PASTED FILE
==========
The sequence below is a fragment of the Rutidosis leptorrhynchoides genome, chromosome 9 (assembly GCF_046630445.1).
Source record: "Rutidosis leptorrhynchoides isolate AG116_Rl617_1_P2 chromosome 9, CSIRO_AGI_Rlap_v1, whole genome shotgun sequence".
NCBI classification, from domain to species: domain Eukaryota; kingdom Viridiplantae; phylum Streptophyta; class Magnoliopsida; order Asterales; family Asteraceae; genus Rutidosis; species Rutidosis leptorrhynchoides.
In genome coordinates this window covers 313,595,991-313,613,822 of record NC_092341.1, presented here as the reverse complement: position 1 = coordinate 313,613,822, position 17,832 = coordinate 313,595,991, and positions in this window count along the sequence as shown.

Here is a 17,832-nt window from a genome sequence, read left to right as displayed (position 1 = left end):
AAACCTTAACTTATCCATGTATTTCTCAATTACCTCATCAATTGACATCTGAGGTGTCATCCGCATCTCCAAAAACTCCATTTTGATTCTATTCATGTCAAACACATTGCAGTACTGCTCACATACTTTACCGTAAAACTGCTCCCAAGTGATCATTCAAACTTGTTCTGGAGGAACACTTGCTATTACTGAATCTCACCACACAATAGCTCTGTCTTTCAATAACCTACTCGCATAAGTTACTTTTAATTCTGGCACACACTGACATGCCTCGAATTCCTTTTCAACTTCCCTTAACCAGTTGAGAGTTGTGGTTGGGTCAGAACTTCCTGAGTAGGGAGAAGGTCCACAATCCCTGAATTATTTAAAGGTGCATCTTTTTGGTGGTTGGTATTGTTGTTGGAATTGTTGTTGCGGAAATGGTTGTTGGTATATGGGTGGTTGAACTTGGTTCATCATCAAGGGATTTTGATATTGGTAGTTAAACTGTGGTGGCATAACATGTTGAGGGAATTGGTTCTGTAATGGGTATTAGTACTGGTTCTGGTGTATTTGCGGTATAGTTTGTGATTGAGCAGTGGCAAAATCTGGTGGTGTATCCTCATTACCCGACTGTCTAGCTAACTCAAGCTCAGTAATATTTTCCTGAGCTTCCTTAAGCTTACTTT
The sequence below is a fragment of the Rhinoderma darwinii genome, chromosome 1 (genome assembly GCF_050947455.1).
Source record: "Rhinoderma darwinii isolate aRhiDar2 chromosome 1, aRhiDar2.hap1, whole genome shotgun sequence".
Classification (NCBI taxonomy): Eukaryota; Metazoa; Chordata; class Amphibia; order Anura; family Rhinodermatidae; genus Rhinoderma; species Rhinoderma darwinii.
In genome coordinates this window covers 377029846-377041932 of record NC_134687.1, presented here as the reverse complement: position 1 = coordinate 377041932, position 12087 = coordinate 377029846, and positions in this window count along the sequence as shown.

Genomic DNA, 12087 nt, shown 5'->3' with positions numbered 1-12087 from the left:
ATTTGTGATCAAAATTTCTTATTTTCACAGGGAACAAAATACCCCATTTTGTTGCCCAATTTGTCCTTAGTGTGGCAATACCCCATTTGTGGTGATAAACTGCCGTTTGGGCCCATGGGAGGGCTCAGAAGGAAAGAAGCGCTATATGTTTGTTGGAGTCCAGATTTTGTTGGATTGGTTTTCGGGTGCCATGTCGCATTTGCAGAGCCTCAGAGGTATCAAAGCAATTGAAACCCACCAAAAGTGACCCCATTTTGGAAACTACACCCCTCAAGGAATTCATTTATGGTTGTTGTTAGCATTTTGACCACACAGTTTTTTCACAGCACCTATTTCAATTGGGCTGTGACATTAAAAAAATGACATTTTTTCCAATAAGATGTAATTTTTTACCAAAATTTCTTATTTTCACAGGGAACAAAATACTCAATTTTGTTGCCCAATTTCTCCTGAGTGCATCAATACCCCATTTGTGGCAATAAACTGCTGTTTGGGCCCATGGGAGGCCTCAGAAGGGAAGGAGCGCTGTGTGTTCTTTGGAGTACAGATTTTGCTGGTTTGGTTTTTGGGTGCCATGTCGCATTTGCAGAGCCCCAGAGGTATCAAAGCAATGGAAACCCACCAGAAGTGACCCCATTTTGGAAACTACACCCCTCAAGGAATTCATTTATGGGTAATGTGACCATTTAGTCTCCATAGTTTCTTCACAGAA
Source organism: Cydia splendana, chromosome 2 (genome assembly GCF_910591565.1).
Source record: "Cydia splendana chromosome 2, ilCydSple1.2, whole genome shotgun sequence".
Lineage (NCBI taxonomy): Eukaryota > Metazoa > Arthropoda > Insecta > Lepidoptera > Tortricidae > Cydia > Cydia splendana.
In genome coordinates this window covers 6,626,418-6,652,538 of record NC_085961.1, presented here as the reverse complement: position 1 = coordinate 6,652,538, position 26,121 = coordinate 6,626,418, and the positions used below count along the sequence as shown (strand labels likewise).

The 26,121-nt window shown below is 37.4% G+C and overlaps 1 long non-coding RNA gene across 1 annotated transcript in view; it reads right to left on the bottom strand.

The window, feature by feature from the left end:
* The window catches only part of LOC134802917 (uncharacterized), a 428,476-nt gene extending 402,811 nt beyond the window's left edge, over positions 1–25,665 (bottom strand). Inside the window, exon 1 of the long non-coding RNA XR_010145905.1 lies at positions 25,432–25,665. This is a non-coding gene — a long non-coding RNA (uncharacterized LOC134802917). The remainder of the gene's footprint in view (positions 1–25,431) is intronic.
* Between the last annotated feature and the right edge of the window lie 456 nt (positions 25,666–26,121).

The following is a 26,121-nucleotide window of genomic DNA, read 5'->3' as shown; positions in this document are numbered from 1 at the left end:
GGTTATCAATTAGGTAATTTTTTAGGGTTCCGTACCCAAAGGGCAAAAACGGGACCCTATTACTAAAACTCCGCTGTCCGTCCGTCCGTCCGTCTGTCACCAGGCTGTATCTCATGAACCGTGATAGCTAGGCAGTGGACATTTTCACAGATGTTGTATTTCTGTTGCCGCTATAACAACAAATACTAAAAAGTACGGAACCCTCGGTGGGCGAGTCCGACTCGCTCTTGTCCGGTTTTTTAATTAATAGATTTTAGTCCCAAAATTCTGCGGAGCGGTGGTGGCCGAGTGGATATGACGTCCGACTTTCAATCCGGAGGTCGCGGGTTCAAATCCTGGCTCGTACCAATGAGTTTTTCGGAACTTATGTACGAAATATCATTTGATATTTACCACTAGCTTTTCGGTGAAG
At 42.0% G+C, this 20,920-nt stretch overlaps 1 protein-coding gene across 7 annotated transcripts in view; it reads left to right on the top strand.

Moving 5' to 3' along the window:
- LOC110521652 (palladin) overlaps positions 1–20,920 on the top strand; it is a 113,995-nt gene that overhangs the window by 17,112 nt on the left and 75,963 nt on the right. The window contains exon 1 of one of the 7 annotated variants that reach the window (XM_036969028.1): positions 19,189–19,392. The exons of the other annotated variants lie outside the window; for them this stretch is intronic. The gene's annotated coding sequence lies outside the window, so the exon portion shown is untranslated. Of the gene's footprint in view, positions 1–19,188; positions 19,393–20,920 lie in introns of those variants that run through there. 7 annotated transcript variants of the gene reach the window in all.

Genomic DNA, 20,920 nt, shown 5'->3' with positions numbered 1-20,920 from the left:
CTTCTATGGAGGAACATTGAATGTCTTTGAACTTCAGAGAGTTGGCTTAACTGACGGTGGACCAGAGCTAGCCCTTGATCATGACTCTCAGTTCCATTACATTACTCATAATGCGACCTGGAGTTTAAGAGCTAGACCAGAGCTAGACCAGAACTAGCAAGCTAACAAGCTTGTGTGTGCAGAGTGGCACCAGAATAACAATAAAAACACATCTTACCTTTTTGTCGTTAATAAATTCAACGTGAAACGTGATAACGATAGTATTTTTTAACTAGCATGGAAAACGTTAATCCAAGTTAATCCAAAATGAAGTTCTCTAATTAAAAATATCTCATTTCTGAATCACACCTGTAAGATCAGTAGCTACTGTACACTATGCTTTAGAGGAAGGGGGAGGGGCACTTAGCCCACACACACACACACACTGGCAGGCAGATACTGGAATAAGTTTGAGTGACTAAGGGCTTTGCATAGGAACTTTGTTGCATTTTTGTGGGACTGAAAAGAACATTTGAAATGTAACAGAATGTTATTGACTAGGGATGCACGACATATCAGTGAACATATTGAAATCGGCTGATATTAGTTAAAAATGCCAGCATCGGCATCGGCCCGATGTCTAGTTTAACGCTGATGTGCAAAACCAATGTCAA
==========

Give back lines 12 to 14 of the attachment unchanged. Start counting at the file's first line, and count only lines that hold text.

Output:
ATTTGTGATCAAAATTTCTTATTTTCACAGGGAACAAAATACCCCATTTTGTTGCCCAATTTGTCCTTAGTGTGGCAATACCCCATTTGTGGTGATAAACTGCCGTTTGGGCCCATGGGAGGGCTCAGAAGGAAAGAAGCGCTATATGTTTGTTGGAGTCCAGATTTTGTTGGATTGGTTTTCGGGTGCCATGTCGCATTTGCAGAGCCTCAGAGGTATCAAAGCAATTGAAACCCACCAAAAGTGACCCCATTTTGGAAACTACACCCCTCAAGGAATTCATTTATGGTTGTTGTTAGCATTTTGACCACACAGTTTTTTCACAGCACCTATTTCAATTGGGCTGTGACATTAAAAAAATGACATTTTTTCCAATAAGATGTAATTTTTTACCAAAATTTCTTATTTTCACAGGGAACAAAATACTCAATTTTGTTGCCCAATTTCTCCTGAGTGCATCAATACCCCATTTGTGGCAATAAACTGCTGTTTGGGCCCATGGGAGGCCTCAGAAGGGAAGGAGCGCTGTGTGTTCTTTGGAGTACAGATTTTGCTGGTTTGGTTTTTGGGTGCCATGTCGCATTTGCAGAGCCCCAGAGGTATCAAAGCAATGGAAACCCACCAGAAGTGACCCCATTTTGGAAACTACACCCCTCAAGGAATTCATTTATGGGTAATGTGACCATTTAGTCTCCATAGTTTCTTCACAGAA
Source organism: Cydia splendana, chromosome 2 (genome assembly GCF_910591565.1).
Source record: "Cydia splendana chromosome 2, ilCydSple1.2, whole genome shotgun sequence".